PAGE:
Lord Taylor of Gryfe: My Lords, can my noble friend say whether it would be right and proper for other organisations, such as the National Union of Students, to take this matter to the European courts? In addition to seeking legal advice, has the Minister taken the
Lord Sewel: My Lords, I do not believe that the view was universal. When I participated in that debate in your Lordships' House, contributions came from both sides of the question. On my noble friend's first point, it is clearly open, and rightly open, to any organisation or individual to take action in any court that is available to them to challenge the decision of government.
Lord Rawlinson of Ewell: My Lords, am I correct in believing that it is acceptable for the Minister to say whether or not he sought advice from the law officers of the Crown in Scotland on this matter? Yes or no?
Lord Sewel: My Lords, I am back to the conventional position that was accepted by previous governments. The Government do not reveal either the content of advice or whether or not they have sought it.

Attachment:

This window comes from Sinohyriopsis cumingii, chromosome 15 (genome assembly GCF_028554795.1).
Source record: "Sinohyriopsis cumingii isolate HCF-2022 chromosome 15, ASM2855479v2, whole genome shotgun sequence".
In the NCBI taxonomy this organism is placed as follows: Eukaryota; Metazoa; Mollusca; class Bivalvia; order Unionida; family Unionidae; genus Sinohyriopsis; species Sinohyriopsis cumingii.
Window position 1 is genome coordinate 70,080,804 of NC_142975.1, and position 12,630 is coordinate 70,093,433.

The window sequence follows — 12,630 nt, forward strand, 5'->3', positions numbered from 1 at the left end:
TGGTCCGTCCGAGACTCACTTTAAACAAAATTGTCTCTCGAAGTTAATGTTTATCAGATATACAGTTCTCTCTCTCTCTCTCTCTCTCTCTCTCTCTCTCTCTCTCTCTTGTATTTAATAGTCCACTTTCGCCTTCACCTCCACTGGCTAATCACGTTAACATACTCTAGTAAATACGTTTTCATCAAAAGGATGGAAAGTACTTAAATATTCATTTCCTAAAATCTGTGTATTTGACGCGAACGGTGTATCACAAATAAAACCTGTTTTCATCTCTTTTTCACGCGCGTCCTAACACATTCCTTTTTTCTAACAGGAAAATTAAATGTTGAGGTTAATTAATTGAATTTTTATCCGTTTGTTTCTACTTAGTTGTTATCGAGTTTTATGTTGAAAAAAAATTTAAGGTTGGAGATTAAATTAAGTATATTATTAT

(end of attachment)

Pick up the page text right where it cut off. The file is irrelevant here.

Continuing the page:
Lord Avebury: My Lords, does the Minister recall, in the days of the previous government, when challenges were made to some of the immigration legislation on the basis that it contravened the European Convention on Human Rights, the reply from Ministers was that they were satisfied that an adequate answer would be brought to the court if litigation occurred? Can the Minister at least say that in relation to this question?
Lord Sewel: My Lords, I can say that if there is a challenge in the court, the Government will be in a position to make their case to the court.